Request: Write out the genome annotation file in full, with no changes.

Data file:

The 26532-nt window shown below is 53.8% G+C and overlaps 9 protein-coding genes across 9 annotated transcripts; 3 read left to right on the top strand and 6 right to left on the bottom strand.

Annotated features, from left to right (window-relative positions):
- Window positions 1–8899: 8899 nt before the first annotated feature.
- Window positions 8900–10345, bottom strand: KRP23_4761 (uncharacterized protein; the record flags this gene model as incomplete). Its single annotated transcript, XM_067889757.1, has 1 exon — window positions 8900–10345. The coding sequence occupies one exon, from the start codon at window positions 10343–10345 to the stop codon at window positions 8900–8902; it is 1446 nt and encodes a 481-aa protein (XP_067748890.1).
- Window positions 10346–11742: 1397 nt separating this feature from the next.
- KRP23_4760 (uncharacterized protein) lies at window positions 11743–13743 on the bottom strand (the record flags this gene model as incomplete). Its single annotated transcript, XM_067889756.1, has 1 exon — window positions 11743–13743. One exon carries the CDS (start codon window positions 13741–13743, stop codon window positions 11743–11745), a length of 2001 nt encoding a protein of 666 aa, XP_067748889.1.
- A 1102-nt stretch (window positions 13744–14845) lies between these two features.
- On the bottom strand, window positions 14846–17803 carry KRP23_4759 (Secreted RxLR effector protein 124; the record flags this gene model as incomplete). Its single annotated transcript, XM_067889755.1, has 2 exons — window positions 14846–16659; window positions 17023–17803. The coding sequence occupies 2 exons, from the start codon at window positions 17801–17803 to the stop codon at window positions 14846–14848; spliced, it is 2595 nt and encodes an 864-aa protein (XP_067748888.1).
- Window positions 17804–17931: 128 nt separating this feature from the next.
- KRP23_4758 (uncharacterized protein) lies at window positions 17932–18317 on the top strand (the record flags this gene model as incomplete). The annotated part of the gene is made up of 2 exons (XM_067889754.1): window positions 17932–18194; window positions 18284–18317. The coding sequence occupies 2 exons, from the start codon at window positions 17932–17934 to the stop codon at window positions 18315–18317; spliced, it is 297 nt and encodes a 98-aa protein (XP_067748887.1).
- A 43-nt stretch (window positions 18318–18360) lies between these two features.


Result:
The 26532-nt window shown below is 53.8% G+C and overlaps 9 protein-coding genes across 9 annotated transcripts; 3 read left to right on the top strand and 6 right to left on the bottom strand.

Annotated features, from left to right (window-relative positions):
- Window positions 1–8899: 8899 nt before the first annotated feature.
- Window positions 8900–10345, bottom strand: KRP23_4761 (uncharacterized protein; the record flags this gene model as incomplete). Its single annotated transcript, XM_067889757.1, has 1 exon — window positions 8900–10345. The coding sequence occupies one exon, from the start codon at window positions 10343–10345 to the stop codon at window positions 8900–8902; it is 1446 nt and encodes a 481-aa protein (XP_067748890.1).
- Window positions 10346–11742: 1397 nt separating this feature from the next.
- KRP23_4760 (uncharacterized protein) lies at window positions 11743–13743 on the bottom strand (the record flags this gene model as incomplete). Its single annotated transcript, XM_067889756.1, has 1 exon — window positions 11743–13743. One exon carries the CDS (start codon window positions 13741–13743, stop codon window positions 11743–11745), a length of 2001 nt encoding a protein of 666 aa, XP_067748889.1.
- A 1102-nt stretch (window positions 13744–14845) lies between these two features.
- On the bottom strand, window positions 14846–17803 carry KRP23_4759 (Secreted RxLR effector protein 124; the record flags this gene model as incomplete). Its single annotated transcript, XM_067889755.1, has 2 exons — window positions 14846–16659; window positions 17023–17803. The coding sequence occupies 2 exons, from the start codon at window positions 17801–17803 to the stop codon at window positions 14846–14848; spliced, it is 2595 nt and encodes an 864-aa protein (XP_067748888.1).
- Window positions 17804–17931: 128 nt separating this feature from the next.
- KRP23_4758 (uncharacterized protein) lies at window positions 17932–18317 on the top strand (the record flags this gene model as incomplete). The annotated part of the gene is made up of 2 exons (XM_067889754.1): window positions 17932–18194; window positions 18284–18317. The coding sequence occupies 2 exons, from the start codon at window positions 17932–17934 to the stop codon at window positions 18315–18317; spliced, it is 297 nt and encodes a 98-aa protein (XP_067748887.1).
- A 43-nt stretch (window positions 18318–18360) lies between these two features.